Well, they might have found him. And on Thursday at Galle, England are likely to unveil one of the more unique Test batsmen they have produced.
His name is Dan Lawrence. His credentials are ironclad, with 3,711 first-class runs for Essex, mostly on a bowler-friendly Chelmsford pitch. There have been 10 hundreds, the most informative for higher honours coming against Australia A in Melbourne at the start of last year. The opportunity to wear cap number 696 has been earned. But it is how Lawrence bats that truly engages you.
It’s not the feet, which barely shift. Nor the arms: teenage-like as they dangle by his side, as if perennially admonished for the joint found under his bed. The magic is all contained within the wrists.
They hold firm in his stance before being unleashed into shots with a flourish. At his rawest, the bat would come down from second slip, arching in-to-out for off-side shots, with the odd late opening or closing of the face to access unusual areas. The shackles are off completely to leg, often finishing clips through midwicket or square leg with a full bus-wheel of dislocating joints. His bat would flip completely, almost 360-degrees, with left and right still gripped to the handle as the top and bottom hand.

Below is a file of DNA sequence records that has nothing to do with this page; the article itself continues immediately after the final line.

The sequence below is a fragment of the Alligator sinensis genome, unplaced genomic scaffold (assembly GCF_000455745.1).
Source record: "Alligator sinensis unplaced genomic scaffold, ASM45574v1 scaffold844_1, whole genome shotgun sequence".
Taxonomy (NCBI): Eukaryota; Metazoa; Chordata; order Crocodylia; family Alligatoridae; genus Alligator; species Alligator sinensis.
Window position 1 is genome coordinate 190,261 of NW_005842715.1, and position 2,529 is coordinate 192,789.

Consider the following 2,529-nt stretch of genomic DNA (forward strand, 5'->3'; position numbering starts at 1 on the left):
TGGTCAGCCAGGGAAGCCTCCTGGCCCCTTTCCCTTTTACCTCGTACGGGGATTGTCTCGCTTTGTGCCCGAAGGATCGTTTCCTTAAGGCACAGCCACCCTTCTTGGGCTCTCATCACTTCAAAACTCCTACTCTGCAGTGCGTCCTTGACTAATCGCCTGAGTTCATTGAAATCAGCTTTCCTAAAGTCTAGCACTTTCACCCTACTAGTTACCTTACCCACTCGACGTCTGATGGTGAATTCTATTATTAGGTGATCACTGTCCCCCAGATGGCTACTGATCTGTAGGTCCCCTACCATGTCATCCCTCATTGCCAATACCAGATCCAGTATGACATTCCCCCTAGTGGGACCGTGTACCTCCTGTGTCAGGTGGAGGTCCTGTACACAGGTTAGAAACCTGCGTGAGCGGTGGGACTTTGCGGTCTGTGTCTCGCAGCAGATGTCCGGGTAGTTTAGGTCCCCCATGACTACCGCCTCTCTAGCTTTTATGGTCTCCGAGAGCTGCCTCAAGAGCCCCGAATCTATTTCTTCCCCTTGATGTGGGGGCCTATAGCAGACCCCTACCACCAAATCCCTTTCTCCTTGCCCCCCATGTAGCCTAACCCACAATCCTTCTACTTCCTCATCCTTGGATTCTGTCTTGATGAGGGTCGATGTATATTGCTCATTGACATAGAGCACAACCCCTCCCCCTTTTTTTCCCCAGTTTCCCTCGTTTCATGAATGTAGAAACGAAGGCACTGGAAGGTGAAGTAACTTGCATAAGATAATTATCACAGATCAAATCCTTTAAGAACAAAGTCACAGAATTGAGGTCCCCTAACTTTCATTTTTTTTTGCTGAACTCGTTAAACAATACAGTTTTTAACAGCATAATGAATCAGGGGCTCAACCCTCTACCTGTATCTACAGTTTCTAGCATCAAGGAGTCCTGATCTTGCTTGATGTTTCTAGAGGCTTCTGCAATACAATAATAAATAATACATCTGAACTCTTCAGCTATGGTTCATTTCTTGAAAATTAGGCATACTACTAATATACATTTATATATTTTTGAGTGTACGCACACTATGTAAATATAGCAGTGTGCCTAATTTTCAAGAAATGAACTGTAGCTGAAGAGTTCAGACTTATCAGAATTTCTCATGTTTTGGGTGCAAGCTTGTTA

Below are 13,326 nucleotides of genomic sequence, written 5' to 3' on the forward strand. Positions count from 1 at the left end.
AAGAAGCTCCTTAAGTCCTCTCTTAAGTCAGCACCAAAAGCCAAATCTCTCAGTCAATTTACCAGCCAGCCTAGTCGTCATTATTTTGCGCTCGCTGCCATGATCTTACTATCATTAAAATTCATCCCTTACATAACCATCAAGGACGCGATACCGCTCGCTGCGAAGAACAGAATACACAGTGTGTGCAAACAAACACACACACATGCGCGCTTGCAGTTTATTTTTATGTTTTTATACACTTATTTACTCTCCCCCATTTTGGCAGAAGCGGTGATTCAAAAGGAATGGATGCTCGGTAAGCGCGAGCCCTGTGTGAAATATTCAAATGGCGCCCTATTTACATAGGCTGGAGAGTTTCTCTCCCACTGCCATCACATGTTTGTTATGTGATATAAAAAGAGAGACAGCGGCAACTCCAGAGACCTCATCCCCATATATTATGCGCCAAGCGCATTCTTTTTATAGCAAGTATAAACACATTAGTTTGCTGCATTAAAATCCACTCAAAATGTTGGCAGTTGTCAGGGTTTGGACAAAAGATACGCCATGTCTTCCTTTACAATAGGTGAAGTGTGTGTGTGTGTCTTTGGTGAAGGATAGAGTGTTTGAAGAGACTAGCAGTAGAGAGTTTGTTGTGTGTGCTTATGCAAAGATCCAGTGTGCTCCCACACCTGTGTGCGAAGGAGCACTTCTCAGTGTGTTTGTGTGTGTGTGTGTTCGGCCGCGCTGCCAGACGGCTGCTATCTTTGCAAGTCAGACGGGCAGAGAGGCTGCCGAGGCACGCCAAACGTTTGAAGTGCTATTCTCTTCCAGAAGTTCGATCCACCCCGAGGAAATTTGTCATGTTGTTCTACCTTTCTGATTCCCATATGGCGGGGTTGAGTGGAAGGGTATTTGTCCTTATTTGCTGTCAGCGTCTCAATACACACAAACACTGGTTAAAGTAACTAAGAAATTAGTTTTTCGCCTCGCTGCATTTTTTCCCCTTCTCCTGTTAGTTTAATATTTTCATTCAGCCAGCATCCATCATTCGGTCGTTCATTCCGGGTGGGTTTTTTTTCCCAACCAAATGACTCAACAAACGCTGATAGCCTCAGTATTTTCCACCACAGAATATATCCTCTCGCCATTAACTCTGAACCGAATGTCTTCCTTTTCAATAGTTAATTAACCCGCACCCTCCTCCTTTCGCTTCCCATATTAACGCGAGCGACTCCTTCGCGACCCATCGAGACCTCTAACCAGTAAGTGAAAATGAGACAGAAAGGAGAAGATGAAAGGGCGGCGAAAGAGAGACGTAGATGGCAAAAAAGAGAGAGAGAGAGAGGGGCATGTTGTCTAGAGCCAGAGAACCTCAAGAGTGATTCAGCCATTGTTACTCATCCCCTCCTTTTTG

Gloriously, that leg side play covers balls outside off stump, catching out meticulously set fields and frustrating many a grizzled bowler who were certain a run-free channel had been found when the seam had left their fingers. One domestic fast bowler likened it to how a striker embarrasses a goalkeeper with a Panenka penalty, chipped down the middle. “You do everything right. Then he just plays that shot and you’re the one who looks foolish.”
Lawrence’s technique is entirely homespun. Born in Whipps Cross hospital, Leytonstone, subject to the same nominative determinism as another former resident, David Beckham, he learned batting in the nets at Chingford Cricket Club, where his father worked as a groundsman.
A child-like curiosity saw him experiment, and it did not take long for the trick shots to become his bread and butter. Runs for Chingford’s men’s sides flowed, as did the jibes of “cowboy” and “leg-side Larry”, replete with a few other choice words familiar to anyone who has played in the Essex leagues. Even his bowling, right-arm misdirection delivered chest on from above his head, was mightily effective.